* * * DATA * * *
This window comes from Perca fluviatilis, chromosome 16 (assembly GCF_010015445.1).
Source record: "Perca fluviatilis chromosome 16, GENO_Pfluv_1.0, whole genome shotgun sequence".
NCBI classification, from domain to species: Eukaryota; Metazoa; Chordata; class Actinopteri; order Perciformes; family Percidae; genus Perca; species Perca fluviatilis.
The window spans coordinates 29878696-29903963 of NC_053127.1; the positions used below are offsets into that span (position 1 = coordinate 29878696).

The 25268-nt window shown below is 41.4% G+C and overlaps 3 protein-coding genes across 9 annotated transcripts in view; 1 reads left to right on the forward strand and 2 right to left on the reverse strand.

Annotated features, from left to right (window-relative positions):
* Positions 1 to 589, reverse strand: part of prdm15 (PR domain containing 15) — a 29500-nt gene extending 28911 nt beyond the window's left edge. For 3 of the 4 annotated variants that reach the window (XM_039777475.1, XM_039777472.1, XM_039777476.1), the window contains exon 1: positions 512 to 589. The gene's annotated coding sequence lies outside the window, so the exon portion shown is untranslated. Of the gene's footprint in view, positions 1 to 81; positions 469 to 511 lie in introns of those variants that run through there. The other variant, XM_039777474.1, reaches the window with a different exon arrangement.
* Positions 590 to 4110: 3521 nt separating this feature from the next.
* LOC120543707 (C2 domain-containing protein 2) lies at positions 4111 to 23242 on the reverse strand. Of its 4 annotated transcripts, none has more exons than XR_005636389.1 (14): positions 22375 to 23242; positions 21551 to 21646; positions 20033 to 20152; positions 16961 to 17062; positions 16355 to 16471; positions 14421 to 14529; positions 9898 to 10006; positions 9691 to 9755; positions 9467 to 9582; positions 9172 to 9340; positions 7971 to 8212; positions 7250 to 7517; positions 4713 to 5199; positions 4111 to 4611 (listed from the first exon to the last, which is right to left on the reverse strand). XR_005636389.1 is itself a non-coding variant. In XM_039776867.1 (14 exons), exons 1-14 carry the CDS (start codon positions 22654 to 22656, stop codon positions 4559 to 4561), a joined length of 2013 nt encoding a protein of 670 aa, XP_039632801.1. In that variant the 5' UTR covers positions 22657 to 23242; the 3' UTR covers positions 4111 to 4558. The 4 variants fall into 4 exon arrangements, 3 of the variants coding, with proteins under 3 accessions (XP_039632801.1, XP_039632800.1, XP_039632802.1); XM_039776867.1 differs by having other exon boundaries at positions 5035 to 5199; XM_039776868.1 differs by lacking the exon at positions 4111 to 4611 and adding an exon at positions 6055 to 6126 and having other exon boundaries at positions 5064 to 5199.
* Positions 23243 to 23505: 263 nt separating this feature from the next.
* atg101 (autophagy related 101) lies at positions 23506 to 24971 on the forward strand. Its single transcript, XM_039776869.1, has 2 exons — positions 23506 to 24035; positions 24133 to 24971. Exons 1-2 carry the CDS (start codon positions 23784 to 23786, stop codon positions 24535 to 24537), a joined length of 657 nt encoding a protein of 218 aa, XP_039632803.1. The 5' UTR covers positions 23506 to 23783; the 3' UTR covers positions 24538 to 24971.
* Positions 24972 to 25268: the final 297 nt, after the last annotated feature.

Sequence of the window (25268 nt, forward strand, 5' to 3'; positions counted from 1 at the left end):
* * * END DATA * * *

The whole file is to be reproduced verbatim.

This window comes from Perca fluviatilis, chromosome 16 (assembly GCF_010015445.1).
Source record: "Perca fluviatilis chromosome 16, GENO_Pfluv_1.0, whole genome shotgun sequence".
NCBI classification, from domain to species: Eukaryota; Metazoa; Chordata; class Actinopteri; order Perciformes; family Percidae; genus Perca; species Perca fluviatilis.
The window spans coordinates 29878696-29903963 of NC_053127.1; the positions used below are offsets into that span (position 1 = coordinate 29878696).

The 25268-nt window shown below is 41.4% G+C and overlaps 3 protein-coding genes across 9 annotated transcripts in view; 1 reads left to right on the forward strand and 2 right to left on the reverse strand.

Annotated features, from left to right (window-relative positions):
* Positions 1 to 589, reverse strand: part of prdm15 (PR domain containing 15) — a 29500-nt gene extending 28911 nt beyond the window's left edge. For 3 of the 4 annotated variants that reach the window (XM_039777475.1, XM_039777472.1, XM_039777476.1), the window contains exon 1: positions 512 to 589. The gene's annotated coding sequence lies outside the window, so the exon portion shown is untranslated. Of the gene's footprint in view, positions 1 to 81; positions 469 to 511 lie in introns of those variants that run through there. The other variant, XM_039777474.1, reaches the window with a different exon arrangement.
* Positions 590 to 4110: 3521 nt separating this feature from the next.
* LOC120543707 (C2 domain-containing protein 2) lies at positions 4111 to 23242 on the reverse strand. Of its 4 annotated transcripts, none has more exons than XR_005636389.1 (14): positions 22375 to 23242; positions 21551 to 21646; positions 20033 to 20152; positions 16961 to 17062; positions 16355 to 16471; positions 14421 to 14529; positions 9898 to 10006; positions 9691 to 9755; positions 9467 to 9582; positions 9172 to 9340; positions 7971 to 8212; positions 7250 to 7517; positions 4713 to 5199; positions 4111 to 4611 (listed from the first exon to the last, which is right to left on the reverse strand). XR_005636389.1 is itself a non-coding variant. In XM_039776867.1 (14 exons), exons 1-14 carry the CDS (start codon positions 22654 to 22656, stop codon positions 4559 to 4561), a joined length of 2013 nt encoding a protein of 670 aa, XP_039632801.1. In that variant the 5' UTR covers positions 22657 to 23242; the 3' UTR covers positions 4111 to 4558. The 4 variants fall into 4 exon arrangements, 3 of the variants coding, with proteins under 3 accessions (XP_039632801.1, XP_039632800.1, XP_039632802.1); XM_039776867.1 differs by having other exon boundaries at positions 5035 to 5199; XM_039776868.1 differs by lacking the exon at positions 4111 to 4611 and adding an exon at positions 6055 to 6126 and having other exon boundaries at positions 5064 to 5199.
* Positions 23243 to 23505: 263 nt separating this feature from the next.
* atg101 (autophagy related 101) lies at positions 23506 to 24971 on the forward strand. Its single transcript, XM_039776869.1, has 2 exons — positions 23506 to 24035; positions 24133 to 24971. Exons 1-2 carry the CDS (start codon positions 23784 to 23786, stop codon positions 24535 to 24537), a joined length of 657 nt encoding a protein of 218 aa, XP_039632803.1. The 5' UTR covers positions 23506 to 23783; the 3' UTR covers positions 24538 to 24971.
* Positions 24972 to 25268: the final 297 nt, after the last annotated feature.

Sequence of the window (25268 nt, forward strand, 5' to 3'; positions counted from 1 at the left end):